124.5 x 89.8 cm

c1890 Humber Cycle, UK
150 x 100 cm

c1890cHumber Cycles Lead
Beeston (Nottinhamshire) & Coventry, UK

c1890 - 1935 Jean De Paléologue (signed PAL):
Jean de Paleologu (or Paleologue) (1855 – 1942) was a Romanian poster artist, painter, and illustrator, who often used PAL as his signature or logo and was active in France and the United States. Born Jean de Paleologu in Bucharest, he trained in England, then returned to Romania and attended a military academy, before visiting London again several times and moving to Paris more permanently. He left Paris for the United States in 1900. He illustrated Petits poèmes russes (Small Russian Poems) by Catulle Mendès, which was published by Charpentier in 1893. His work also appeared in many periodicals, including Vanity Fair, Strand Magazine, New York Herald Tribune, and others. He also painted some portraits of comedians and music-hall performers and created some of the most influential poster advertisements for bicycle manufacturers.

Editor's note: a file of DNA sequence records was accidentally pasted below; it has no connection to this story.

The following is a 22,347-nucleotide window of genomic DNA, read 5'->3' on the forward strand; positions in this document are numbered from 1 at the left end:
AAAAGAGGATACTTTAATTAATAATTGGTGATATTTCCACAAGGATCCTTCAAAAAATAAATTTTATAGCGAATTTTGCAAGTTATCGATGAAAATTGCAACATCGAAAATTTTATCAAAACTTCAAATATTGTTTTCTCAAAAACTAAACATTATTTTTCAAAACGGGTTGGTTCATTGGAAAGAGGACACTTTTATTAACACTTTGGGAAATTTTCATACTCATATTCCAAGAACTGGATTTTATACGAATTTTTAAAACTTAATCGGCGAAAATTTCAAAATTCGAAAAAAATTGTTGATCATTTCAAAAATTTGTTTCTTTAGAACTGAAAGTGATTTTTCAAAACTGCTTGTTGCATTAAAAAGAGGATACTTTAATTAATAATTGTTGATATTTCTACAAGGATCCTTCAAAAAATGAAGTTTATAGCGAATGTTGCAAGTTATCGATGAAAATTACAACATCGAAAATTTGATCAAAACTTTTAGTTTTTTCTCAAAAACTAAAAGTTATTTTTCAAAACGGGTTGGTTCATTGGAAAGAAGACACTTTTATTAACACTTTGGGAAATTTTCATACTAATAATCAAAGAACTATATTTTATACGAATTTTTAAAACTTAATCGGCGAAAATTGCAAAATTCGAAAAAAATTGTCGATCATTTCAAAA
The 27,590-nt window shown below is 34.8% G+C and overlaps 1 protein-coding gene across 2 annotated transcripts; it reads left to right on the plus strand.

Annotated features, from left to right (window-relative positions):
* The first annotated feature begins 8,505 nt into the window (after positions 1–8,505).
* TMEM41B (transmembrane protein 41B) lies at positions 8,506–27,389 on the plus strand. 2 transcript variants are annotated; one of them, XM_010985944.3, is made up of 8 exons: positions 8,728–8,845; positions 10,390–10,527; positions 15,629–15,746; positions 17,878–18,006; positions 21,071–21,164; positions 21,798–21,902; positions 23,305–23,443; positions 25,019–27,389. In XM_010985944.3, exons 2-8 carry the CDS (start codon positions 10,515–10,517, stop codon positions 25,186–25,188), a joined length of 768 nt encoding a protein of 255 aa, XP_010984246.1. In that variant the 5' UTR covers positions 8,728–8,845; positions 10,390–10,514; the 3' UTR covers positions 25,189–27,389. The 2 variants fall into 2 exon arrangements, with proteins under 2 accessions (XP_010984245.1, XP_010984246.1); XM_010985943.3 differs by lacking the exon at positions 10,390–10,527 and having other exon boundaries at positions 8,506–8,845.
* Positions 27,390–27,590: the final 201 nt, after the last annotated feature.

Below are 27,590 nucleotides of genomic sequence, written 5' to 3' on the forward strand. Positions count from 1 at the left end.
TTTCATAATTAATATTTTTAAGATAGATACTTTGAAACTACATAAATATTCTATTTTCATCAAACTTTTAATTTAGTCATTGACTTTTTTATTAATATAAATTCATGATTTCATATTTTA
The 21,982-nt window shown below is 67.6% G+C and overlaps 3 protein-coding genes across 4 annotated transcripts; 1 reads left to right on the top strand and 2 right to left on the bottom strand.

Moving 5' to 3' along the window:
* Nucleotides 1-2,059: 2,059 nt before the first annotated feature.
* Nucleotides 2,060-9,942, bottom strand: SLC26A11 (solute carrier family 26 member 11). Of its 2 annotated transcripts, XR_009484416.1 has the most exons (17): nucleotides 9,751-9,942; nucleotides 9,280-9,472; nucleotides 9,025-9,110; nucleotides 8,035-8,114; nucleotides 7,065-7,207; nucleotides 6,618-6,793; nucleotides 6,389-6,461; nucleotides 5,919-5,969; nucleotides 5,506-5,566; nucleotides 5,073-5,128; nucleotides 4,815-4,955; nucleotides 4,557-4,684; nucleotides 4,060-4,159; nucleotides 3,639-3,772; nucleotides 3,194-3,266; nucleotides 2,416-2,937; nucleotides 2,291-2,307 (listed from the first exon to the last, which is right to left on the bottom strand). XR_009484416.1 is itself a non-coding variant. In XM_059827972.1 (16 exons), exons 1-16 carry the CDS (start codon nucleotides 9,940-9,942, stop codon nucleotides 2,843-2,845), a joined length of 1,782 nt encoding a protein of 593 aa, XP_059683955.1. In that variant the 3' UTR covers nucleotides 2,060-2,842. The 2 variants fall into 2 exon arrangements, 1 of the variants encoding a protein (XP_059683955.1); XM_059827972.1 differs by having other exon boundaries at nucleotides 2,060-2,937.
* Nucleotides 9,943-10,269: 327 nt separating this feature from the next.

1890 Cleveland Cycles by PAL
150 x 111 cm

1890c Clément-Cycles-Motocycles by PAL
141.2 x 107.5 cm

1895 Fernand Clément & Cie. by PAL
148.6 x 107.3 cm

1895 New-Howe Machine Co. Ltd., Glasgow by PAL

1897 Humber Cycles by PAL
146 x 110 cm

1898 Cycles Clément, Paris by PAL
153.2 x 108.7 cm

1898 La Marque Georges Richard by PAL
156.3 x 111.7 cm

c1898 Déesse by PAL
145.8 x 107.3 cm

c1899 Cycles Liberator by PAL
144.2 x 106 cm

c1899 Patin-Bicyclette. Richard-Choubersky by PAL
128.6 x 91.7 cm

1935 La Péoria by PAL

Cycles Sirius by PAL